Blue Origin launched its second crewed flight into suborbital space with a manifest including 90-year-old “Star Trek” actor William Shatner, who becomes the oldest person to blast off the planet.
The flight Wednesday from Van Horn, Texas, comes three months after Blue Origin founder Jeff Bezos inaugurated the closely held company’s first flight with people, joined by three others including 82-year-old Wally Funk who was then the oldest person to travel into space. Bezos also shuttled the crew to the launch pad in a Rivian truck painted with Blue Origin’s logo.
The launch comes after a summer of tumult for Blue Origin, which Bezos founded 21 years ago to advance his goals to have people living and working in space.
The company has sued NASA seeking to gain a U.S. contract to develop a human lander to return humans to the moon as part of the agency’s Artemis program. It also faced accusations last month from a former employee about a toxic, sexist culture that also compromised safety. The latter claims prompted the Federal Aviation Administration to review Blue Origin’s safety practices.
Blue Origin has pushed back on the allegations, saying its primary launch vehicle and capsule set the standard for safety. The company began its webcast of the launch early Wednesday with a segment about the company’s safety culture and how robust it considers the design of its New Shepard spacecraft.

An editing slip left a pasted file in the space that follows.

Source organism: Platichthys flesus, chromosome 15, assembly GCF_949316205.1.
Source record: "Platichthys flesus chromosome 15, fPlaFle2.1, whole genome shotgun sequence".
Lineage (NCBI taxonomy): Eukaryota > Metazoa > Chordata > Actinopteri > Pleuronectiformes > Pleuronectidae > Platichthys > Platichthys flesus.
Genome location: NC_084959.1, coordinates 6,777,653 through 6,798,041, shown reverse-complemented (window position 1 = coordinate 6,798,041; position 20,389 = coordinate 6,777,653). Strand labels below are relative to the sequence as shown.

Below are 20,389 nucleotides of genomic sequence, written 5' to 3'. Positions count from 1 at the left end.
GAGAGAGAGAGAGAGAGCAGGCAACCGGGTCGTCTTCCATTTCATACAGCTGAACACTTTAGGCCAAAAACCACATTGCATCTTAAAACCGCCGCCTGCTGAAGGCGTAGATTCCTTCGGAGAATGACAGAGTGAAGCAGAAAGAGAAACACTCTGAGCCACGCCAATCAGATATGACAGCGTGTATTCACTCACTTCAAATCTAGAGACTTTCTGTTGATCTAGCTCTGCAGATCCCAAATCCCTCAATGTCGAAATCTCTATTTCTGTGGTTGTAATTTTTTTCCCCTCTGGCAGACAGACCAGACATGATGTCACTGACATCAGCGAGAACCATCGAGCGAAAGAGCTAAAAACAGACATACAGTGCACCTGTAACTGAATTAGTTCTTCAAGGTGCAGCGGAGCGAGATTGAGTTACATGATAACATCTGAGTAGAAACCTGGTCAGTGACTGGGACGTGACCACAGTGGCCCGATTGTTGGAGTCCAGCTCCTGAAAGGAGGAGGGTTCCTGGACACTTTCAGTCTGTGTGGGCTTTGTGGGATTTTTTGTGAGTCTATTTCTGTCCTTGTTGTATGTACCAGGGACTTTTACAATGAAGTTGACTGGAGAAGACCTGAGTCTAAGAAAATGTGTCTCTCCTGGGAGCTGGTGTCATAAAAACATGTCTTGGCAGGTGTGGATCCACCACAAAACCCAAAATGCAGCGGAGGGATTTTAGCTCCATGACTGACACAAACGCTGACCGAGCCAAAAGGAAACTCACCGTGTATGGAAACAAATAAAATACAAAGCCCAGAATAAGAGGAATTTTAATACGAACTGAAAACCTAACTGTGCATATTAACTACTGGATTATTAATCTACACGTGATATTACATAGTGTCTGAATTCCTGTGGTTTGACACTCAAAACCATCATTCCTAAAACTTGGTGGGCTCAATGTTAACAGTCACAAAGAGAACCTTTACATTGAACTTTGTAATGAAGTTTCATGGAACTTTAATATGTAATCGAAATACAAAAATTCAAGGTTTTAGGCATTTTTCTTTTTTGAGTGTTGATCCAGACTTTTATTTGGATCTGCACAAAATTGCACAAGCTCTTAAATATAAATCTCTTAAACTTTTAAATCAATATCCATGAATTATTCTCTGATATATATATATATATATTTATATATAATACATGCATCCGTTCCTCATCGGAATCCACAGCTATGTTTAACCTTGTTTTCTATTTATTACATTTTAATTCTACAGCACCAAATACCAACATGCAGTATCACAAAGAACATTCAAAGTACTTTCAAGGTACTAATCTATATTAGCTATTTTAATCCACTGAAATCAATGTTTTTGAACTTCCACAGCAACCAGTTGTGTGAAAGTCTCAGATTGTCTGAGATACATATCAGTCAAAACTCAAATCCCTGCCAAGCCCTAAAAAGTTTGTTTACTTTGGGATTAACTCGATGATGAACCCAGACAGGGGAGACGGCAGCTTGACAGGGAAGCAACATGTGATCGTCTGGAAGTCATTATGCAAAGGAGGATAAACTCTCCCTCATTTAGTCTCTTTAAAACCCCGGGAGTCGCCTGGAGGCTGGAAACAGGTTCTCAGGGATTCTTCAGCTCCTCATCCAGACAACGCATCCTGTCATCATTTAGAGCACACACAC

Along with Shatner, who played Captain James Kirk in the famous 1960s television show, Blue Origin flew three others:
- Chris Boshuizen, a co-founder and the former chief technology officer at Planet Labs Inc. and a former NASA engineer
- Glenn de Vries, co-founder of Medidata Solutions, a platform for clinical research that was acquired by Dassault Systemes in 2019. He is now vice chair of life sciences and health care for Dassault
- Audrey Powers, a Blue Origin engineer and a former NASA mission controller for the International Space Station. She is also a pilot and Blue Origin’s former deputy general counsel.
Blue Origin delayed the flight by a day because of high winds near the launch site. The company, based in Kent, Washington, also completed a NASA scientific payloads mission without people on Aug. 26.